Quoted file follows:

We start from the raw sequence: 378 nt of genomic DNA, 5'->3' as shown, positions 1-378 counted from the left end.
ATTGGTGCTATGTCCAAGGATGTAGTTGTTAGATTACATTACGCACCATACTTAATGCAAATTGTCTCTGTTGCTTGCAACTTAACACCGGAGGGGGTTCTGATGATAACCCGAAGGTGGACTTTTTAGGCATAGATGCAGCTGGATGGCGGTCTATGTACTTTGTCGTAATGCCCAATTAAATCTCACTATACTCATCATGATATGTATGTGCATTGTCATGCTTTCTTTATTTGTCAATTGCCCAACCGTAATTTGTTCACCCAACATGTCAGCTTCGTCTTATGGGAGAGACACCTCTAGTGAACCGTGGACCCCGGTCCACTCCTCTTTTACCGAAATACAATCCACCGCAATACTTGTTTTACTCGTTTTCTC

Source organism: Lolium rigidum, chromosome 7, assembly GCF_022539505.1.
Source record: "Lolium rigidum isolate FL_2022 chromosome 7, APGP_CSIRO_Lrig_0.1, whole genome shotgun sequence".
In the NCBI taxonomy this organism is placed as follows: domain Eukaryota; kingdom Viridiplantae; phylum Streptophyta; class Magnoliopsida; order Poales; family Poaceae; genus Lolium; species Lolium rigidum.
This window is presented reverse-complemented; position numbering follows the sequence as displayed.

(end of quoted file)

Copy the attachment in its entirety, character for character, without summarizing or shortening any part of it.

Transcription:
We start from the raw sequence: 378 nt of genomic DNA, 5'->3' as shown, positions 1-378 counted from the left end.
ATTGGTGCTATGTCCAAGGATGTAGTTGTTAGATTACATTACGCACCATACTTAATGCAAATTGTCTCTGTTGCTTGCAACTTAACACCGGAGGGGGTTCTGATGATAACCCGAAGGTGGACTTTTTAGGCATAGATGCAGCTGGATGGCGGTCTATGTACTTTGTCGTAATGCCCAATTAAATCTCACTATACTCATCATGATATGTATGTGCATTGTCATGCTTTCTTTATTTGTCAATTGCCCAACCGTAATTTGTTCACCCAACATGTCAGCTTCGTCTTATGGGAGAGACACCTCTAGTGAACCGTGGACCCCGGTCCACTCCTCTTTTACCGAAATACAATCCACCGCAATACTTGTTTTACTCGTTTTCTC

Source organism: Lolium rigidum, chromosome 7, assembly GCF_022539505.1.
Source record: "Lolium rigidum isolate FL_2022 chromosome 7, APGP_CSIRO_Lrig_0.1, whole genome shotgun sequence".
In the NCBI taxonomy this organism is placed as follows: domain Eukaryota; kingdom Viridiplantae; phylum Streptophyta; class Magnoliopsida; order Poales; family Poaceae; genus Lolium; species Lolium rigidum.
This window is presented reverse-complemented; position numbering follows the sequence as displayed.